8/27/2010 5:24 AM
My Windows computer (XP SP2, 512MB
RAM, 250GB hard drive, Pentium 4) has
gotten unbearably slow over the past
few months. I realize this is a somewhat
old machine, but I haven’t really changed
the programs I’m running all that much
(other than updates and such) and aside
from the slowness, it works for me. I’ve
used Ad-Aware to take out spyware, Task
Manager to disable processes I don’t
need, and even removed Norton, but
none of these made much difference.
Would re-installing my operating system
solve the problem?
Kenneth Sabelle, Atlanta, Georgia
EQ: Before you do anything drastic, increase
your RAM. Although many programs list
512MB as a minimum system requirement, the
emphasis is on minimum—that’s enough for your
computer to wake up, but not much else. Once
programs ask for more RAM than is available,
they start using the hard disk as virtual memory,
which slows matters down considerably.
Fig. 1. Memory manufacturer PNY offers a “Memory Configurator” on their website at www.pny.com. Enter your model of computer, and the configurator will tell you what kind of RAM you need to expand it, and the computer’s maximum memory capacity.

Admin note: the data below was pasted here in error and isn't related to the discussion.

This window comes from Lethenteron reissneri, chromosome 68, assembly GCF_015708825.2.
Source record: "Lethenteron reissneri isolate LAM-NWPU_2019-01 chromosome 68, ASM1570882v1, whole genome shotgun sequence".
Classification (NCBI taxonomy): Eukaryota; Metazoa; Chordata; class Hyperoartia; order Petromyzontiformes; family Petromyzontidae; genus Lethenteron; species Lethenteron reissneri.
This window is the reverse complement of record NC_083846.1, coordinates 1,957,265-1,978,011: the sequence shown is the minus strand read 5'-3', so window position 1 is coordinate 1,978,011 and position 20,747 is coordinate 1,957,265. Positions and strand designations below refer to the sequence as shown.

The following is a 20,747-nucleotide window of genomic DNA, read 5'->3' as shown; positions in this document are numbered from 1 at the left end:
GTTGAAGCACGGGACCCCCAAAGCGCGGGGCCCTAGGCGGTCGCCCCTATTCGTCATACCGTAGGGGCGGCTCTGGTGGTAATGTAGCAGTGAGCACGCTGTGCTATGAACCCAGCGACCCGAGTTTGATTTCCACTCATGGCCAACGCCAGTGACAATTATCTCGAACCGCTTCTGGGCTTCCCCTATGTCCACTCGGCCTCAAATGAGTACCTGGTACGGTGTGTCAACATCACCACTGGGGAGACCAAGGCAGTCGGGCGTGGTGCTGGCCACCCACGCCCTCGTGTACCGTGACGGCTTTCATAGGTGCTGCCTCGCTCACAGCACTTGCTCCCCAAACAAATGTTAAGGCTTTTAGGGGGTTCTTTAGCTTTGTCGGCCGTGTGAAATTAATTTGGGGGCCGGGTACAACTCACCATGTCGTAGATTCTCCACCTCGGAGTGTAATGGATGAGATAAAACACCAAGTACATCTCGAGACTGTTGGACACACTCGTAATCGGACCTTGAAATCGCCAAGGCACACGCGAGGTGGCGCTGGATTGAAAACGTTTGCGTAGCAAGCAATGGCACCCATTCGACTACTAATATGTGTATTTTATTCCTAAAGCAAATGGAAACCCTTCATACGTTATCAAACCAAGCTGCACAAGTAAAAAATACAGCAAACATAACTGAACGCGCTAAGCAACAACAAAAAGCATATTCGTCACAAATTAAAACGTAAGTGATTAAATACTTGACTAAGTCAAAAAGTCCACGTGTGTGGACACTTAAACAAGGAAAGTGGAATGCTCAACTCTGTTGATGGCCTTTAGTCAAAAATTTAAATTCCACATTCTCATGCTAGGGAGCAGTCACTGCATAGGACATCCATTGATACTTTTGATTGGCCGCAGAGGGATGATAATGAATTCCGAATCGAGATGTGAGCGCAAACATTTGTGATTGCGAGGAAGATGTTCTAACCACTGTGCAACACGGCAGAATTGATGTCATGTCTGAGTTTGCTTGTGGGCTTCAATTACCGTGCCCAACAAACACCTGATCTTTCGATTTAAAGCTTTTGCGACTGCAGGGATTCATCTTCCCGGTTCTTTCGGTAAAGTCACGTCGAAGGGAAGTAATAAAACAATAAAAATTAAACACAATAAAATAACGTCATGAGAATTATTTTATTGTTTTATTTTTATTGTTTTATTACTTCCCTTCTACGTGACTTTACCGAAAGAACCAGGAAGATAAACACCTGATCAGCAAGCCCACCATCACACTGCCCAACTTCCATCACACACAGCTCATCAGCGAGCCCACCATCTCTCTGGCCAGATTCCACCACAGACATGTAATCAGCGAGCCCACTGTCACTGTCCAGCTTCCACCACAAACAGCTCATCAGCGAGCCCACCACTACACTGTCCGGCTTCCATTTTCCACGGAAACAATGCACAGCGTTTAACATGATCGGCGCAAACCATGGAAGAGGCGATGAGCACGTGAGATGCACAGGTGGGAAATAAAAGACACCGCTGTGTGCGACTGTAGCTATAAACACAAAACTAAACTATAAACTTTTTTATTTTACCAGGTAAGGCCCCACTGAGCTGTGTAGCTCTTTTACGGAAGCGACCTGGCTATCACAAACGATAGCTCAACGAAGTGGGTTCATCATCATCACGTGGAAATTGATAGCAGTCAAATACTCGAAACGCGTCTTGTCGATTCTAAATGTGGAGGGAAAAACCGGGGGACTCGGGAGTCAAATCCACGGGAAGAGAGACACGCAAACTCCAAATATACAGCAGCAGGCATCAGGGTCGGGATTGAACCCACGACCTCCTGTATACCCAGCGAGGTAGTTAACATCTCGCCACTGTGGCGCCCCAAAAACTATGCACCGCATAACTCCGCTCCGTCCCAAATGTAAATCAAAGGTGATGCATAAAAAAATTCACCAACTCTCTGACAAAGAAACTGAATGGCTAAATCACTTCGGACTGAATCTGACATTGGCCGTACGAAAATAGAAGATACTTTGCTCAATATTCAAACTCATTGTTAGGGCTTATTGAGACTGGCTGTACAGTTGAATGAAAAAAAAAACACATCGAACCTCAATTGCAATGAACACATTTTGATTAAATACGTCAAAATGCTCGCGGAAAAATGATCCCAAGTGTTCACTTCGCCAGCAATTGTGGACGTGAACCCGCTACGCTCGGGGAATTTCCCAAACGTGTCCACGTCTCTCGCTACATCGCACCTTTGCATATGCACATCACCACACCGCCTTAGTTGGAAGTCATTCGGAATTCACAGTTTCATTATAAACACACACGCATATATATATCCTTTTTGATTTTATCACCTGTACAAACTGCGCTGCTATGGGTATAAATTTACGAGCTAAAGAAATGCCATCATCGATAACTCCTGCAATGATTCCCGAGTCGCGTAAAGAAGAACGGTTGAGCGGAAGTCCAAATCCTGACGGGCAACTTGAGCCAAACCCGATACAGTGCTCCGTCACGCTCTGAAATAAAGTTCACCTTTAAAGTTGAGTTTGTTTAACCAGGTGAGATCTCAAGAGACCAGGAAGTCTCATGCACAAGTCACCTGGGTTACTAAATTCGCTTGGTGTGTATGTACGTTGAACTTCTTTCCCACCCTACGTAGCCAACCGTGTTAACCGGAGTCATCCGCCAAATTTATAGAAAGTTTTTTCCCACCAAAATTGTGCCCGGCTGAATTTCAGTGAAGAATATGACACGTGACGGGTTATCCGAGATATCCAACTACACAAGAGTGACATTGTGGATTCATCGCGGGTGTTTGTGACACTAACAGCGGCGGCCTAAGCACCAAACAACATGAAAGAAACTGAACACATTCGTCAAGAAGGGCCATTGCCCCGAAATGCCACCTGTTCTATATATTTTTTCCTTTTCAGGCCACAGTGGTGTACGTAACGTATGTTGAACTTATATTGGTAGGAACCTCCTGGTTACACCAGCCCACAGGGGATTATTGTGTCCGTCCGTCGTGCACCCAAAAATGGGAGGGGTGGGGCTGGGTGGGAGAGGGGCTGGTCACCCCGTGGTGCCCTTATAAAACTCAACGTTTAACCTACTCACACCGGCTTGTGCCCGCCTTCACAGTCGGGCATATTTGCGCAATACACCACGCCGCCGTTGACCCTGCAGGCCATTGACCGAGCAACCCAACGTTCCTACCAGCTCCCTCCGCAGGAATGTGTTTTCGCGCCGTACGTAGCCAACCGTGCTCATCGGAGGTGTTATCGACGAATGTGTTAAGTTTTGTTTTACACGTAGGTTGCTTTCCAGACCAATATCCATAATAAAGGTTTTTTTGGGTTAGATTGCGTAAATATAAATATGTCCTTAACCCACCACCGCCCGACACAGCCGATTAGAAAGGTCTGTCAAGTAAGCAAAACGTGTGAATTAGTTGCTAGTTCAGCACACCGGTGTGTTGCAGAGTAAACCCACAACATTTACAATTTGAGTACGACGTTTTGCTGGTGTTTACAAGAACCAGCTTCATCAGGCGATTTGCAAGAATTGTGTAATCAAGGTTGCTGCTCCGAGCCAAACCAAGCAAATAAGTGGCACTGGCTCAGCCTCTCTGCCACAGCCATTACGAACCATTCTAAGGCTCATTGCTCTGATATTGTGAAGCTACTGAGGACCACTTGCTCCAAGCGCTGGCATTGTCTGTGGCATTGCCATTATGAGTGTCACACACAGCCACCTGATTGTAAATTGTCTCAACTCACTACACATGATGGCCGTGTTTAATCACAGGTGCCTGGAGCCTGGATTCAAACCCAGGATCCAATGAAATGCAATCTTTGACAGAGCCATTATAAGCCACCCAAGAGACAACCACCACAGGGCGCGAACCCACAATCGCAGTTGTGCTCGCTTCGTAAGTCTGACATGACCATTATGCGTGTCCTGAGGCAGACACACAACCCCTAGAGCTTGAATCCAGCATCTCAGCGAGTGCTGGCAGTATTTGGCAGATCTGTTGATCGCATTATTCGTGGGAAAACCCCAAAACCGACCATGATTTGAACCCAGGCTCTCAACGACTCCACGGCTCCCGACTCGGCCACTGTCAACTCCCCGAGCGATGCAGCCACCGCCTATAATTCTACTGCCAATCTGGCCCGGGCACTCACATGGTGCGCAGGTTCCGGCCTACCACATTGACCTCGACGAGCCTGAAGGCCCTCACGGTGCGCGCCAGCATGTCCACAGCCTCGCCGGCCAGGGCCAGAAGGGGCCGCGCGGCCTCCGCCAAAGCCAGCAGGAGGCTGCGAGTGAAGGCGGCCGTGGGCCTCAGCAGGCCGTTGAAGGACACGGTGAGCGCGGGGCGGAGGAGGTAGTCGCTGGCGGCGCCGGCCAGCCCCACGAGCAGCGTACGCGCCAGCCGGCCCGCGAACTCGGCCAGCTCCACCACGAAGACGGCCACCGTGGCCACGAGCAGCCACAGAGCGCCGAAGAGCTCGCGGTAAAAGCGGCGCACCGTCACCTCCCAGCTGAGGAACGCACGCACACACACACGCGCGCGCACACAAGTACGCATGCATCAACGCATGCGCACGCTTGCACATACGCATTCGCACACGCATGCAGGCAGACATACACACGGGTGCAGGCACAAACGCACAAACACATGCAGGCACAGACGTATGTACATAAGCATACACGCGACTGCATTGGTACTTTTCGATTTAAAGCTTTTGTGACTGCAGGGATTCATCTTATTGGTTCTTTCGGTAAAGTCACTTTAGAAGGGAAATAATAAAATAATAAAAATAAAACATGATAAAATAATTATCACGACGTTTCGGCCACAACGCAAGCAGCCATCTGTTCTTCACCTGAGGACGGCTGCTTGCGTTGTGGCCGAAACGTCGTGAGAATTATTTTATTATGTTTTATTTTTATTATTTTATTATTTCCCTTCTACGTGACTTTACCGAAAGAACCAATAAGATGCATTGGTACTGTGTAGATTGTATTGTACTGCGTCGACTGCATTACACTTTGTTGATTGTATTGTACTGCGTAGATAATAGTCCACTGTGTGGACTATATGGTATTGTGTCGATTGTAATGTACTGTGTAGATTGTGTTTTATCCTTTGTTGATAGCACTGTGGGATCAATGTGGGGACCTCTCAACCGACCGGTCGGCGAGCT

Doubling the RAM to 1GB is a good start,
but 2GB is better and 4GB is best if your computer
can accept this much (installing more
won’t make any difference in a 32-bit system
like XP). To find what RAM you need, go to a
memory manufacturer website like PNY (Figure
1), where you can often match up your machine
to the type of memory it requires. Installing
memory isn’t difficult, but if you need help, any
local computer store should be able to do the
job for a reasonable price.
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